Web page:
News from the Director of the Institute for Digital Archaeology – Roger Michel

Our partnership with the SHSC continues to provide us with a steady stream of interesting and exciting work – and great opportunities for other helpful partnerships.

Our efforts in the laboratory examining rivets (courtesy of the National Trust and Sutton Hoo Society) from the 1939 dig have yielded some extraordinary results.  I won’t pre-empt my colleagues by revealing too much.  I will only say that in addition to learning more about where, when and how the rivets were produced (and how we might produce rivets of our own using traditional materials and techniques), we may also have an unexpected opportunity to uncover some very specific data about the wood used to construct the ship. Please stay tuned for more information on these important topics.

On other fronts, an unexpected collaboration has emerged over the past six months in connection with the America’s Cup races to be held in New Zealand this spring.  During the last America’s Cup in Bermuda in 2017, the IDA sponsored a regatta featuring traditional Bermudian watercraft: 25 foot pilot gigs.  It was a great day on the water and – at least in my view – a welcome diversion from the very non-traditional sight of 5mm-thick plastic boats with trick sails skimming across the waters of the Great Sound.

Racing a Bermudan Gig 2017

Flash forward 3 years.  During a wide-ranging hour long interview with Radio New Zealand over the summer on a museum initiative with Oxford, our conversation somehow turned to a Maori translation of Beowulf that I had produced in 2012. From there it was a short hop to a lengthy discussion of the Sutton Hoo reconstruction project – and the many startling parallels between the ancient sea-faring cultures of New Zealand and Britain.  Without thinking too much about the consequences, I suggested that a race between an Anglo-Saxon longboat and a waka might be an appropriate sequel to the gig races of 2017.  Suffice it to say, people in New Zealand were listening.  Offers of technical – and political – support streamed in and now it appears that a waka versus longboat may well be on the America’s Cup 2021 undercard. You can hear the original interview by clicking the link to Roger Michel Radio interview on NZ interview

Although the competition boat would be a locally sourced simulation of a clinker-built Anglo-Saxon warship, the event would provide an excellent opportunity to educate visitors about the Sutton Hoo project – and northern European boatbuilding history generally.  It would also provide us with a chance to attract allies to the SHSC project from among a strongly boat-focused population.  Again, stay tuned.

Finally, yet another potential collaboration has emerged from an unexpected source.  My Oxford contemporary, historian Charles Spencer, has written an extraordinary new book on the White Ship disaster of 1120.  A best-seller right out of the gate, Earl Spencer’s careful chronicle of one of the most tumultuous periods in English medieval history provides a wealth of information about the clinker-built Viking-style boat that lies at the heart of that infamous episode. We expect to learn even more about the White Ship’s construction during a series of recovery dives at the wreck site this spring and summer.  The area has never been subject to any professional archaeological examination, and so may yield interesting new clues about the structure, composition and cargo of the doomed ship.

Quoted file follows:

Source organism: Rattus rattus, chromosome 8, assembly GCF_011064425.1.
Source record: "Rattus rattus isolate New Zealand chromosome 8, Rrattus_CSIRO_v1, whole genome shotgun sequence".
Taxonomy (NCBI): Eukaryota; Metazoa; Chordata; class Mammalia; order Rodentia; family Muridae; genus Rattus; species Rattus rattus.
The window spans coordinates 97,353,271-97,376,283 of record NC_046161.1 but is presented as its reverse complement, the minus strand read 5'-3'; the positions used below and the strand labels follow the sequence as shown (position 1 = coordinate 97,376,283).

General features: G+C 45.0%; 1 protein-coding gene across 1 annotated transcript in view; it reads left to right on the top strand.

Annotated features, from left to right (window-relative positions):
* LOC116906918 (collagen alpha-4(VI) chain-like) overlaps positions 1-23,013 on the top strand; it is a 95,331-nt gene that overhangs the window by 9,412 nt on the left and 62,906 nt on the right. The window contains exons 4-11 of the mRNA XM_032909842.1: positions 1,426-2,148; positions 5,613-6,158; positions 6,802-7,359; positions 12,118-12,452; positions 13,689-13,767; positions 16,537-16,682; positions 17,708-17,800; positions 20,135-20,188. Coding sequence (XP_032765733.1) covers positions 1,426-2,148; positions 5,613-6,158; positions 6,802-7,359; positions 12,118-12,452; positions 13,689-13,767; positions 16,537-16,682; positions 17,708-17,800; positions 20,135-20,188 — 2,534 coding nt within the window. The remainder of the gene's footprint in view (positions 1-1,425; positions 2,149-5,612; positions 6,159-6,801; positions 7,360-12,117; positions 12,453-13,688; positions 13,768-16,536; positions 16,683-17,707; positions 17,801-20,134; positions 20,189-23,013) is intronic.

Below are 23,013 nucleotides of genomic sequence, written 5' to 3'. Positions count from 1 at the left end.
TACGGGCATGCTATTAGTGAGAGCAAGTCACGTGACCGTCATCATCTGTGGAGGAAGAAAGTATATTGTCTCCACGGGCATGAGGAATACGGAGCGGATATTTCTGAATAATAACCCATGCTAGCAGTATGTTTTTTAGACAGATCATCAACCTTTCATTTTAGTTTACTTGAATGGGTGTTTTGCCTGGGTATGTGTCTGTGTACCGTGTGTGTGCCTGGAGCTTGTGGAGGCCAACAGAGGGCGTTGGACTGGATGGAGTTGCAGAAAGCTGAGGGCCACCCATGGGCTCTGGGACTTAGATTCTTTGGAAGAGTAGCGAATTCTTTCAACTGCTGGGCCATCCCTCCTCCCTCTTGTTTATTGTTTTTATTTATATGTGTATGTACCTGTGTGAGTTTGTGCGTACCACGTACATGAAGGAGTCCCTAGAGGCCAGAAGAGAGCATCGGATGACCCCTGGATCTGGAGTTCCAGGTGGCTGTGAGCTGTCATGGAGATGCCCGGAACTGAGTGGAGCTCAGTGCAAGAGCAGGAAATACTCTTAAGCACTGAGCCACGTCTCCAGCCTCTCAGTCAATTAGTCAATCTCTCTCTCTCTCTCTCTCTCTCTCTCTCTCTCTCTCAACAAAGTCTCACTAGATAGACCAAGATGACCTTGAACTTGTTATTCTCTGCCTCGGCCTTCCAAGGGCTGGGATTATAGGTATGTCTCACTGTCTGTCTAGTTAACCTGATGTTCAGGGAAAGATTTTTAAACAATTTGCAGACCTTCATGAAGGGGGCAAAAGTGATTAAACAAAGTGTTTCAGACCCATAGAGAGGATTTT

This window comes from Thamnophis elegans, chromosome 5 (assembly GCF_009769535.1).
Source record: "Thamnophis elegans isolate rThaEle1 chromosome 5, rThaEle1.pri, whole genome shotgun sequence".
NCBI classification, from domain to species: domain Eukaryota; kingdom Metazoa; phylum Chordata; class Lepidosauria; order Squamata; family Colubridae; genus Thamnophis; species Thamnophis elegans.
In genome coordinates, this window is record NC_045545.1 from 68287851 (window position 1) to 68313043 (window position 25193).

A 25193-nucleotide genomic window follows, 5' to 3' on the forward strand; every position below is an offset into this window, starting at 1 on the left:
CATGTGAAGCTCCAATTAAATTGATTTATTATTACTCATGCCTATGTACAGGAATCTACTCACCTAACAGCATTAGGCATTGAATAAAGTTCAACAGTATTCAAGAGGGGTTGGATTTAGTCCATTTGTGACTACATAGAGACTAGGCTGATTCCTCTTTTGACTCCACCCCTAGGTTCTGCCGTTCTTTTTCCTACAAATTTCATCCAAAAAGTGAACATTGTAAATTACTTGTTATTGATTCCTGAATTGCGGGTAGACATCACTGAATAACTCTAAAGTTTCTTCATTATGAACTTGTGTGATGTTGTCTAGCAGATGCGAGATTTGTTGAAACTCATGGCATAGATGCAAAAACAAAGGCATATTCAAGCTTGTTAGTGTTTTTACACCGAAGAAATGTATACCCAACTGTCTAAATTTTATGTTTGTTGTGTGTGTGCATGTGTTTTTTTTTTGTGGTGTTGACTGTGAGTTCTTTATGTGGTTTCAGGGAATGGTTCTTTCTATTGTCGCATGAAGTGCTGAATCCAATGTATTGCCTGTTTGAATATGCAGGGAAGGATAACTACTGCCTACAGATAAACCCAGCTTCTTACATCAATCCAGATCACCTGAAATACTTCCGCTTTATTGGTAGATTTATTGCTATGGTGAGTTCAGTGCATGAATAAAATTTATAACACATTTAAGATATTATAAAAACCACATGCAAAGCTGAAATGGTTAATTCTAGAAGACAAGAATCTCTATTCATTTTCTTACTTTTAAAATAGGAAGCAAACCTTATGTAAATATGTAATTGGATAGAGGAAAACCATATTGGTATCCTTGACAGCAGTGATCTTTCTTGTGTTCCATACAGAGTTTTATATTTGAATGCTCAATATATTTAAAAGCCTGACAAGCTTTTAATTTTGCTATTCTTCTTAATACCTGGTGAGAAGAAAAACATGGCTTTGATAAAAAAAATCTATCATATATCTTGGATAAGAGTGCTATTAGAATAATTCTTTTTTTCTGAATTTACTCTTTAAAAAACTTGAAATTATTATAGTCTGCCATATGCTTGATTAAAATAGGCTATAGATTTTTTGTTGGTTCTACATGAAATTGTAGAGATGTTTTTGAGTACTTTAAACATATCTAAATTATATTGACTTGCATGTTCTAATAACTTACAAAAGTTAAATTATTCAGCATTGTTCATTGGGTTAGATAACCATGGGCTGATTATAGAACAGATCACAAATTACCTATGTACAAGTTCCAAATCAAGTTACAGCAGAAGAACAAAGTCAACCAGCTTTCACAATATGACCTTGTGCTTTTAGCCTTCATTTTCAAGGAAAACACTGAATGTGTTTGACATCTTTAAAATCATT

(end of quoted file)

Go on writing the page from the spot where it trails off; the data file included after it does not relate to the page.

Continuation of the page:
Given the many physical similarities between the White Ship and the Sutton Hoo Ship, and given also the vastly better surviving information about the architecture and construction of the White Ship as compared to the earlier vessel, examination and study of the former may well help to resolve some of the persistent mysteries surrounding the latter – including possibly providing clues about the Sutton Hoo Ship’s method of propulsion and helping to determine whether it was modified when pressed into service as a burial ship.

Certainly there are differences between the two vessels – the White Ship was a little larger and the upper strakes were pierced for oars instead of being equipped with tholes like our ship.  However the similarities swamp the differences.

Image of the White Ship disaster

In anticipation of the wreck dives to come, Lord Spencer said “I look forward to discovering possible connections between these two historic British ships.” He added that he “hope[s] that learning more about the construction of the White Ship will provide some helpful insights into medieval boatbuilding practices generally.”  

Personally, I am looking forward to a summer of exciting discoveries with Lord Spencer – and bringing to bear what we learn on the beautiful ship that will be starting to emerge day by day in the Longshed.

Perhaps a reconstruction of the White Ship, as well, may be on the cards. Time will tell.